Chuck Essigs: Definitely. When you look at -- First thing I just went on the internet today, broadband creates jobs, broadband a small catalyst for small business growth. It will be such an economic boom to Arizona, but I don't know how you assess who benefits the most? Libraries are going to benefit, schools are going to benefit, hospitals are going to benefit, doctors are going to benefits, people's businesses going to benefit. So why single out schools? This is something the state ought to take responsibility for. And people have heard this before, schools have been hit hard over the last five years with budget cuts, and it's one more thing they don't need to pay for.

Ted Simons: I know there's an argument that schools could pay for this through the inflation adjusted funds. Your thoughts on that?

Chuck Essigs: Inflation adjustment funding is to do just that, so schools don't lose ground to inflation, which they’ve lost ground over the past five years. You're right, you could use that to pay for just about anything, but it defeats the purpose, inflation funding is so schools can keep pace win inflation so they don't have to cut programs.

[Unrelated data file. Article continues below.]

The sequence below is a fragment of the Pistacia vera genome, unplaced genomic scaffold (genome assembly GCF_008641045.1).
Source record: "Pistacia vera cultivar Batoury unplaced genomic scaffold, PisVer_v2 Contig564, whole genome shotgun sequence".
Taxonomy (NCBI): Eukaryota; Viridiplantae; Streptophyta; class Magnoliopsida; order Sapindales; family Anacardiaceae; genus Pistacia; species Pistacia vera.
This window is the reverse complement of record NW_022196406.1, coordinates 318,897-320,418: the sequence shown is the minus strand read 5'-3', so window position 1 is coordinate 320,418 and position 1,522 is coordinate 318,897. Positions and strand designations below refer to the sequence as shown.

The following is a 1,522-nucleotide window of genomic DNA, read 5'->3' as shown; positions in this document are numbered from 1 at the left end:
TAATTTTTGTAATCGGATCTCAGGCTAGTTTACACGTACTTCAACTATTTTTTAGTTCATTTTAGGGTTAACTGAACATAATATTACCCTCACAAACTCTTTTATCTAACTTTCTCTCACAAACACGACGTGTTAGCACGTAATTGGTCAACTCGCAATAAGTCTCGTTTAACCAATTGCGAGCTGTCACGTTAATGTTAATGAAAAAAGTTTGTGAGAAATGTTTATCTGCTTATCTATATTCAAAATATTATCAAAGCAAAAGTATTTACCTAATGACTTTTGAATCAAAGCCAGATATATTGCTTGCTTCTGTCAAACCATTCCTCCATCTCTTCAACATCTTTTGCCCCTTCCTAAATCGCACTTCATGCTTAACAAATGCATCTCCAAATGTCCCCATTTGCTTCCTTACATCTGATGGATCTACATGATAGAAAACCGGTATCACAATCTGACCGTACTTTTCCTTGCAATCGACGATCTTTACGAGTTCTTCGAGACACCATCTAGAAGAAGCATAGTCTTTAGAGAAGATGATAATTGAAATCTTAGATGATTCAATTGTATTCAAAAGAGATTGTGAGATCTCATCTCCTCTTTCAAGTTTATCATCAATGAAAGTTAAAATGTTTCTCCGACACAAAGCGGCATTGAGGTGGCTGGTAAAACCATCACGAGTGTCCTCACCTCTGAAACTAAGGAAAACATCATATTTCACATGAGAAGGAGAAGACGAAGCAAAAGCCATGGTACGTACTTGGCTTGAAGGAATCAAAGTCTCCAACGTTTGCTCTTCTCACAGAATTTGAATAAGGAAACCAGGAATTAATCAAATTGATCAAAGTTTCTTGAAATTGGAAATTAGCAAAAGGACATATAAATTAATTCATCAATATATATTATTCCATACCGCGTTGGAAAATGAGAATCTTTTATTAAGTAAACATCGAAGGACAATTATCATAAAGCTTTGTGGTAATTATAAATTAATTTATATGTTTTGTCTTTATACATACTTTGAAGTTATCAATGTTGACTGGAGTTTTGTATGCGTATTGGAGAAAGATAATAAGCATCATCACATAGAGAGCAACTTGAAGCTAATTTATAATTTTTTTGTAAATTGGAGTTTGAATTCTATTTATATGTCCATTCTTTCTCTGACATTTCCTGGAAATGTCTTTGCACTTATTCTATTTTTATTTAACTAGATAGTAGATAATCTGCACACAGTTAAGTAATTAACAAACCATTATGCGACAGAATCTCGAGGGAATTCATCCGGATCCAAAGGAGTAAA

Ted Simons: The idea of the schools, a quarter of the total cost, the fee was go to the state, could you leverage that money to get federal money, you leverage the federal money to get more private development in here. The schools are a part of the community, many cases the focus of a community, a lot of lawmakers I'm hearing saying why not?

Chuck Essigs: Well, when you look at the schools in most communities are the center of the community. When the information gets to the school, it's going to be available to everybody in the community. So why doesn't the state make that -- I was quoted in the paper, when they built the highway to Flagstaff, they didn't charge Camp Verde because Camp Verde was going to benefit. That's the same way we shouldn't charge schools. A lot of schools have done a lot of the work already. And they're going to be charged $15 per student where some district that hasn't done anything -- So there's a fairness issue involved, but also if there's anything the state should do, this is it.

Ted Simons: So if that's not the best idea as far as funding, what is a good idea?